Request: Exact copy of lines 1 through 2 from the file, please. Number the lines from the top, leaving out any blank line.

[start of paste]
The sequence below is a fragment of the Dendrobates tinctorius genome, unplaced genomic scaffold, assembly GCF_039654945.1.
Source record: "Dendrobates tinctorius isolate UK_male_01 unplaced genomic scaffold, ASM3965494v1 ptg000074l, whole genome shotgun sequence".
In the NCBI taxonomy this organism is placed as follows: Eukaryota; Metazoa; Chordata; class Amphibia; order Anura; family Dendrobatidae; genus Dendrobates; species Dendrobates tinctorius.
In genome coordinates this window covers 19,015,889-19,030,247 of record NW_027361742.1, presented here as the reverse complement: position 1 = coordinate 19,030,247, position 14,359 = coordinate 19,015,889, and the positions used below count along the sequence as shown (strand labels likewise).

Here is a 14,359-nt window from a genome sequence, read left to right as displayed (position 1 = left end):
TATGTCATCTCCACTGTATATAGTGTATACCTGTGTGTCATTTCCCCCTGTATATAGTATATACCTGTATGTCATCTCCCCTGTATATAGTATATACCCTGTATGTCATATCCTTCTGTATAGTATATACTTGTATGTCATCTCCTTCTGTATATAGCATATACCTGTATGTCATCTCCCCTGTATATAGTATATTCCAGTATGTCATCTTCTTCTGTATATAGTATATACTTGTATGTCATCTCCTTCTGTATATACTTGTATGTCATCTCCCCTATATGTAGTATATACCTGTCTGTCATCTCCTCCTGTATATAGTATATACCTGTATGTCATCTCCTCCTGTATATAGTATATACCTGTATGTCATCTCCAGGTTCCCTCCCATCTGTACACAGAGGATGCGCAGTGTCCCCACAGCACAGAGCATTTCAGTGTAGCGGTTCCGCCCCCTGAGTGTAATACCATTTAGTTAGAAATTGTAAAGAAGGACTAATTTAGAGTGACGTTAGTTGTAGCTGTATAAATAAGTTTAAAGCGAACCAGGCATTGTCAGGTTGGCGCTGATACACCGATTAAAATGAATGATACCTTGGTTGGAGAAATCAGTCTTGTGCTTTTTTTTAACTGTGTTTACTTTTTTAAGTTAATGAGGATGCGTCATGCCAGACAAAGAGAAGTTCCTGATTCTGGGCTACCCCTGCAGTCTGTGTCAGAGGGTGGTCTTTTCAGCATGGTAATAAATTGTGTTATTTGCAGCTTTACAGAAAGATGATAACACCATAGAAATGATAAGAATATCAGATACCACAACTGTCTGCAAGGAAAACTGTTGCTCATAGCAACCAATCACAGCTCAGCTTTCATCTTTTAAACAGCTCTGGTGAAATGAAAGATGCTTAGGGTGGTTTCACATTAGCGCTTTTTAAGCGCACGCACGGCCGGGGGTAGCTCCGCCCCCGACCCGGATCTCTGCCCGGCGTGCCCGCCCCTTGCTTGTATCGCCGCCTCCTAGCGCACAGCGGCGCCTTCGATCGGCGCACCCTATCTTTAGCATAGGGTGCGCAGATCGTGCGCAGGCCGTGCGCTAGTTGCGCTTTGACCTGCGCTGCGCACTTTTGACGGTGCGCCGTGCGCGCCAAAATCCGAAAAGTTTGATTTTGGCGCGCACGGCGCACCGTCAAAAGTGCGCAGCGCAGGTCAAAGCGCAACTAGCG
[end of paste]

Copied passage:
The sequence below is a fragment of the Dendrobates tinctorius genome, unplaced genomic scaffold, assembly GCF_039654945.1.
Source record: "Dendrobates tinctorius isolate UK_male_01 unplaced genomic scaffold, ASM3965494v1 ptg000074l, whole genome shotgun sequence".